Relatedly, the Notice implicitly rejects an alternative reading of IRC Section 174(d), specifically that an allocation of the unamortized SRE expenditures is permissible because the transferor is not claiming a current "deduction … on account of such disposition" but instead the transferor and transferee are merely continuing to amortize them. Although it is unclear what the drafters of IRC Section 174(d) may have intended,10 such an interpretation would be plausible, although the Notice suggests otherwise.
The request for comments in Section 11 of the Notice does not refer to divisive D transactions. Thus, it appears the IRS believes no substantial issue remains on this topic.
The separation of the SRE expenditure amortization from the SRE property would appear contrary to the general, and principal, accounting method goal of clear reflection of income (which includes avoiding artificial mismatches of income and deduction). For instance, in Revenue Ruling 95-74, the location of a deduction of a contingent liability assumed in an IRC Section 351 transaction turned on whether the transferee succeeded to the underlying business assets from which the contingent liability arose. Separating the SRE expenditures from the SRE property in an IRC Section 351 (or IRC Section 361) transaction arguably is inconsistent with clear-reflection-of-income principles because the SRE property may generate income attributable to the SRE expenditures.
As another example, consider the implications of the sale of a US target in a transaction in which an IRC Section 338(h)(10) election is made. Under IRC Section 338(h)(10), the US target is generally treated as selling its assets in a transaction that is characterized as an IRC Section 1060 applicable asset acquisition followed by an IRC Section 332 liquidation, which results in the following:
In the context of the clear-reflection-of-income standard, the Notice appears to permit greater distance between the location of the SRE expenditure incurrence and the SRE property. The same is true for other transactions treated as taxable asset sales followed by an IRC Section 332 liquidation (see, for example, Revenue Ruling 69-6).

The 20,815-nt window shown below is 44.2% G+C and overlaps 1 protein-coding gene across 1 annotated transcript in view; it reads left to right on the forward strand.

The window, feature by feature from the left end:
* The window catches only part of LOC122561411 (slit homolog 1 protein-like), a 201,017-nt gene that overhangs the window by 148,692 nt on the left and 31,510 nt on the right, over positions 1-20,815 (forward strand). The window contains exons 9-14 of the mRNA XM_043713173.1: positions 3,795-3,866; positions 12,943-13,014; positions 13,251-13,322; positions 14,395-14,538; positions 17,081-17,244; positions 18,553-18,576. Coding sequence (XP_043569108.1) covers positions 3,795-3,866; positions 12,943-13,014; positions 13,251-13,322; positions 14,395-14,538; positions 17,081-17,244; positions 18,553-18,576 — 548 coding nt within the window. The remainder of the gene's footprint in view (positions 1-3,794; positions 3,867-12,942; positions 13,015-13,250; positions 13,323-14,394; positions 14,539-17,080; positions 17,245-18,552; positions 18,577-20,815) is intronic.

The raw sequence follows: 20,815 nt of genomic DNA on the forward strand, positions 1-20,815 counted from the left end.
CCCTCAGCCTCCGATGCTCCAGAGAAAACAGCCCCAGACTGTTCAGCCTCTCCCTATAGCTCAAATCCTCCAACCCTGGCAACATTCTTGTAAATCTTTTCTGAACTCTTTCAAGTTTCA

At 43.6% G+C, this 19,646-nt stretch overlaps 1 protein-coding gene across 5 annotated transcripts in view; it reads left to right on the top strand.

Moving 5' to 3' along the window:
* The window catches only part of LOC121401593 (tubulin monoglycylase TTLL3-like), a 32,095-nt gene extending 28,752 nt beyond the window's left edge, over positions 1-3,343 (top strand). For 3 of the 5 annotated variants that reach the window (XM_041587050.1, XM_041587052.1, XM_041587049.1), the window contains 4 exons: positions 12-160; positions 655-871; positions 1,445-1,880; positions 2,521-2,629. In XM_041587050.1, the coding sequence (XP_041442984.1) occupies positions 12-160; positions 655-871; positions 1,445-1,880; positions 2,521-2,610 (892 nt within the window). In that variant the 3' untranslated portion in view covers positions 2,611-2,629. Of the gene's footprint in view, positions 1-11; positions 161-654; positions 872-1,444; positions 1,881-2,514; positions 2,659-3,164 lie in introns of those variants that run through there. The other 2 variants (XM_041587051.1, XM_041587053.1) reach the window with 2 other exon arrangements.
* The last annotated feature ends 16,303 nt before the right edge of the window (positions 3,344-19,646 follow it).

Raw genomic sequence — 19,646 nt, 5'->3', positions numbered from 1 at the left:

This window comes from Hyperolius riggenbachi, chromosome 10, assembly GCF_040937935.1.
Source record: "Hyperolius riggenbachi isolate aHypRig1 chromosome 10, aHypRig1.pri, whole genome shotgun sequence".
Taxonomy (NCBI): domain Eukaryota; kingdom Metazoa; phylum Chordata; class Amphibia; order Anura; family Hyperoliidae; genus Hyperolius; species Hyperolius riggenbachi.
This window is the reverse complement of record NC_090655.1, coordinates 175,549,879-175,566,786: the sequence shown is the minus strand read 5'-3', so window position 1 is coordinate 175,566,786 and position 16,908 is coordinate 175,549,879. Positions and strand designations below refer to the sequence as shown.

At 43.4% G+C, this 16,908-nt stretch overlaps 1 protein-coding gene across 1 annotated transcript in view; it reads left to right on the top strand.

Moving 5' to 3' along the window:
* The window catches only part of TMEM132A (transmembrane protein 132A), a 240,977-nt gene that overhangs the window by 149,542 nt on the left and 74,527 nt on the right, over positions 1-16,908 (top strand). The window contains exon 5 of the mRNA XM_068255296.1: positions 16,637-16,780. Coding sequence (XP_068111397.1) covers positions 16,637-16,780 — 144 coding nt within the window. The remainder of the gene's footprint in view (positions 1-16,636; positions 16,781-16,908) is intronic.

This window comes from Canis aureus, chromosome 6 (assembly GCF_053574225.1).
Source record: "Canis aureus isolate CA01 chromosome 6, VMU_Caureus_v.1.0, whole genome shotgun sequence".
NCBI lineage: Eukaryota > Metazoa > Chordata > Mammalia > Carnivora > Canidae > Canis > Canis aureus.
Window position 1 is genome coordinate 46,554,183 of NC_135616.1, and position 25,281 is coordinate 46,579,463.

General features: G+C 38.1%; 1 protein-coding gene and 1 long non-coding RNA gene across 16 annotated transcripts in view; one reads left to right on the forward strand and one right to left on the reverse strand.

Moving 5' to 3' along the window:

In the consolidated return context, the separation of SRE expenditures from SRE property may produce unusual consequences. For example, if consolidated group member S sells SRE property to consolidated group member B at no gain or loss, the SRE expenditure amortization will remain in S and will reduce the S stock basis under Treas. Reg. Section 1.1502-32(b)(3)(i) as the amortization occurs. The B stock basis, however, is not adjusted, even though B's prospective income or loss from the SRE property may be attributable in varying degrees to the SRE expenditures.11
As noted previously, a corporation may generally deduct the unamortized SRE expenditures in its final tax year if it ceases to exist in a non-IRC Section 381(a) transaction. Section 7.04(2)(B) of the Notice, however, contains an anti-abuse rule that overrides the general rule if a principal purpose of the transaction is to claim a deduction for the unamortized SRE expenditures. Under the anti-abuse rule, as currently drafted, the IRS would completely disallow the otherwise permitted recovery of unamortized SRE expenditures under Section 7.04(2)(a) if it determined the corporate cessation transaction had, as a principal purpose, the claiming of a deduction for those expenditures.